Whether you count yourself as a nonbeliever or one of the faithful, the first line of Donna Johnson’s memoir hooks like no other: “Donna, I don’t know if you’re coming to the funeral, but I heard Daddy’s gonna try to raise Randall from the dead.”
I’m with Johnson’s husband, who says, “We’re going, right?”
In Holy Ghost Girl (Gotham Books), her story of growing up in a tent-revival family, Johnson eventually takes us to her half-brother’s funeral. But by the time she does, you’ll long since have forgotten about it, since even a resurrection pales beside the rest of this book’s sideshow acts, where the blind see, the deaf hear, the lame walk and tumors the size of watermelons vanish in front of your eyes.
Johnson was 3 years old when her mother debuted as an organist in the ministry of Brother David Terrell, one of the last of the Bible-thumping, fire-and-brimstone revivalist preachers who thundered and threatened his way along the “sawdust trail” in the rural South of the ’60s and ’70s.
Handsome, charismatic, and on fire for Jesus, Terrell convinced thousands of the faithful to sell their worldly goods and follow him—including Johnson’s mother, who packed up her two children and joined “the inner circle of a Holy Roller tribe that preached, prayed, and scared sinners into the fold.” She eventually became Terrell’s common-law wife and bore him three other children.
We think we know this story: Evangelist preacher bilks poor rubes of their life savings; masks his blatant infidelities and all-around ungodliness with displays of public piety; sees his empire expand and finally topple when the IRS gets wind of more sin than salvation.
Therefore it comes as a surprise when Johnson—who left the tribe at 17 and went on to become “a semi-respectable, doubt-ridden Episcopalian with Buddhist tendencies”—forgoes the standard tell-all in favor of a more complex reality, nuanced and unexpected.
She offers a world seen through the eyes of a child, where the strange appears normal, “the miraculous and the mundane tap-danced up and down the aisles of the tent together.” In mapping the routines of her childhood—the incessant, wearying caravanning from revival to revival; the marathon sermons and healings she and her siblings sat through; the houses they lived in without electricity or running water—Johnson revisits them as familial rituals, replete with sibling squabbles and jealous snapping between Terrell’s legal wife and Johnson’s mother.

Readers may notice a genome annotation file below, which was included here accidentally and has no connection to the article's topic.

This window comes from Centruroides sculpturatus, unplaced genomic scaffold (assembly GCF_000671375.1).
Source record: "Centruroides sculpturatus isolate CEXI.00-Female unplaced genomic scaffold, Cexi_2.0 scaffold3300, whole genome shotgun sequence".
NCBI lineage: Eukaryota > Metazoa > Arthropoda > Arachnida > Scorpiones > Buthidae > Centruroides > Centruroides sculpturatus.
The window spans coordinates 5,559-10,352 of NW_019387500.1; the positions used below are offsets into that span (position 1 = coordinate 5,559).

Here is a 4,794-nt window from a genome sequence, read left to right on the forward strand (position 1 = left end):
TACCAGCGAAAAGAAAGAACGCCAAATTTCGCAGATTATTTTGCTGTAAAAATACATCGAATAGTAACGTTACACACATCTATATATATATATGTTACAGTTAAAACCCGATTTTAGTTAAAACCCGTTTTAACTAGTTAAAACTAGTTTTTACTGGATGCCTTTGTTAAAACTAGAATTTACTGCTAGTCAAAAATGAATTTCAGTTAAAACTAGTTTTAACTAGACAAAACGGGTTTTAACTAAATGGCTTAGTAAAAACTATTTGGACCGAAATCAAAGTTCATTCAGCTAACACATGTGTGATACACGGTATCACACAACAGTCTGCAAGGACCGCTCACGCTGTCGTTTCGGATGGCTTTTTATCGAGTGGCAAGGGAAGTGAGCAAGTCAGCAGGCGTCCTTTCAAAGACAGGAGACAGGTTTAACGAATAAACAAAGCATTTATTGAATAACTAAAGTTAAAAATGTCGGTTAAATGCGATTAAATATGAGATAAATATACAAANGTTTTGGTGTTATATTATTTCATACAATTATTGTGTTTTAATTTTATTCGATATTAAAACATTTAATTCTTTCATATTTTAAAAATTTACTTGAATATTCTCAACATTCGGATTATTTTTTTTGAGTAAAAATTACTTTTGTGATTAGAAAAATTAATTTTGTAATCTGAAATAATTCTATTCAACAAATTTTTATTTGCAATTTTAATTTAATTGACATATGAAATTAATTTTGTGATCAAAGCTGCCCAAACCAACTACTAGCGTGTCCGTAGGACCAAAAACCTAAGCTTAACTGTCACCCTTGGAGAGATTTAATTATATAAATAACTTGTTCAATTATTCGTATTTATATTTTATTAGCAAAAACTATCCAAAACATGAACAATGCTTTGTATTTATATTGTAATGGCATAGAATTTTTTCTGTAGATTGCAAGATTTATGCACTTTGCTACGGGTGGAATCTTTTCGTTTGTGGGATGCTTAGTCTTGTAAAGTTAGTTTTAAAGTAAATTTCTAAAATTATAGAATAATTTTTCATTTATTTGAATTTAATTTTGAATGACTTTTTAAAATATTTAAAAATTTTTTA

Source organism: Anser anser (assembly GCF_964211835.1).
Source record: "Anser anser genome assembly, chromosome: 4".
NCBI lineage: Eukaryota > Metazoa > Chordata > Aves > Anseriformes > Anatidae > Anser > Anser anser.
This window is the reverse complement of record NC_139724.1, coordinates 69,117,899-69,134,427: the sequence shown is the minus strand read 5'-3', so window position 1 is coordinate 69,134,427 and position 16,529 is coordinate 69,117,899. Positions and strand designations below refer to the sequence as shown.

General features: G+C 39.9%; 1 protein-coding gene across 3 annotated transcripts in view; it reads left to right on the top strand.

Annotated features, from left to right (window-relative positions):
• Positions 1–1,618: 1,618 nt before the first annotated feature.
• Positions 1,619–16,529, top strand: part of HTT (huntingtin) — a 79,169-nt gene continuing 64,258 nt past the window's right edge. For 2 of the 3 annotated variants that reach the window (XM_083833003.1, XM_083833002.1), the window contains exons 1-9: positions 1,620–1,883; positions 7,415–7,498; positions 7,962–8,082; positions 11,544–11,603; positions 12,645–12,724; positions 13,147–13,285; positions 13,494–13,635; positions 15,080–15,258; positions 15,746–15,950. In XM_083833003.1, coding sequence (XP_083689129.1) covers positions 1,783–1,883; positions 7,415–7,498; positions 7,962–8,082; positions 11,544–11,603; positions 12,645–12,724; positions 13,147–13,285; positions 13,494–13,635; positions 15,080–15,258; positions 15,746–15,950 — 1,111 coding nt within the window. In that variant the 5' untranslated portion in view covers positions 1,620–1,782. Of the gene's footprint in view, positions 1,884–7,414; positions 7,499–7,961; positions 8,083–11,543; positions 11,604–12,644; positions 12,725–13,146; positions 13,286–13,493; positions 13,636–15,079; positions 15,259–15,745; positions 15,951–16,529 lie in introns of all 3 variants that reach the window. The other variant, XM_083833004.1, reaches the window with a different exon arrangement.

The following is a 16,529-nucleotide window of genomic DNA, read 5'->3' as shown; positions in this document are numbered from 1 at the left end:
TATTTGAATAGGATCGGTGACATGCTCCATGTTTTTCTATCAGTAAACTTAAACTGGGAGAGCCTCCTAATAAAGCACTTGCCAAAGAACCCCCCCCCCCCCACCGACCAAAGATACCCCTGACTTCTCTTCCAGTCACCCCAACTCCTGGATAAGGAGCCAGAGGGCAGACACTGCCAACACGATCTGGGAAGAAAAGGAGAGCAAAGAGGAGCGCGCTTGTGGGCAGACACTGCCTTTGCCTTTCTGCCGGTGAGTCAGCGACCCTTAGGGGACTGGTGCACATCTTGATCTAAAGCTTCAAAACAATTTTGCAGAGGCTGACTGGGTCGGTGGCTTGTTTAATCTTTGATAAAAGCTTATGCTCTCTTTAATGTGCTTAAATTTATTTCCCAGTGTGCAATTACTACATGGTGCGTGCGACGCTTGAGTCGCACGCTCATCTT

Even when her parents left the country to spread God’s word, abandoning them for months at a time with a series of unvetted caretakers, Johnson and her brother gamely endured the attentions of women who should have been locked up: one such foster mother forced Donna to eat cold oatmeal; after vomiting it up, she was forced to eat that as well.
Like the parents in Jeannette Walls’ The Glass Castle, or Mary Karr’s The Liar’s Club, Johnson’s mother and stepfather are drawn with a clarity and sympathy some readers will feel they don’t deserve. She paints them as kindred spirits, “chosen” ones whose obligation to and connection with God and each other drove them to cheat, lie, and neglect their kids.
Terrell, far from being a glib charmer, barely functioned outside his ministry. The son of a sharecropper, a “cripple boy” who grew up unable to read a menu, his power lay in the wizardry he created onstage, where he scatted “scripture like a jazz singer hopped up on speed,” epic rants that lasted for “three, four and five hours” without recourse to notes or outlines.
Vividly reimagined scenes of Terrell’s jittery sermonizing and his rural audiences jump off the page like figures from a Thomas Hart Benton mural: “Men, taut as fiddle strings, hunch-shouldered in overalls or someone else’s discarded Sunday best, someone taller and better fed,” and “women with creased brows and apologetic eyes as faded as their dresses.”
In one chapter, Terrell’s invitation in 1961 to African Americans to mingle with whites under his tent—and the chilling run-in that followed with the Louisiana Klan—verifies the historical role of big-tent revivals in breaking down the color line.
Though it must have been tempting to expose Terrell as a charlatan, Johnson describes his extremes of faith—brutal fasting, prophesying, miracle cures, exorcism—without doubt or cynicism, allowing readers to draw their own conclusions.
But when it comes to his unorthodox relationship with Johnson’s mother, Terrell doesn’t get off the hook so easily. His failure to divorce his first wife and marry her mother, the instructions to pretend he was “Uncle David” instead of “Daddy,” and the fact that her three sisters remained illegitimate—these were his real sins in Johnson’s eyes, impossible to reconcile with the message Terrell preached onstage every day.
Johnson, who now lives in Austin, made a new life for herself once she left Terrell’s ministry, but trying to choose between the world “under the tent,” and the one outside proved difficult: “Each time I turned toward one,” she writes, “I turned away from some part of myself. In Holy Ghost Girl, Johnson works her own miracle by bringing those two worlds back together in a fascinating balancing act between the disenchanted exile and the true believer.
Now, about that resurrection…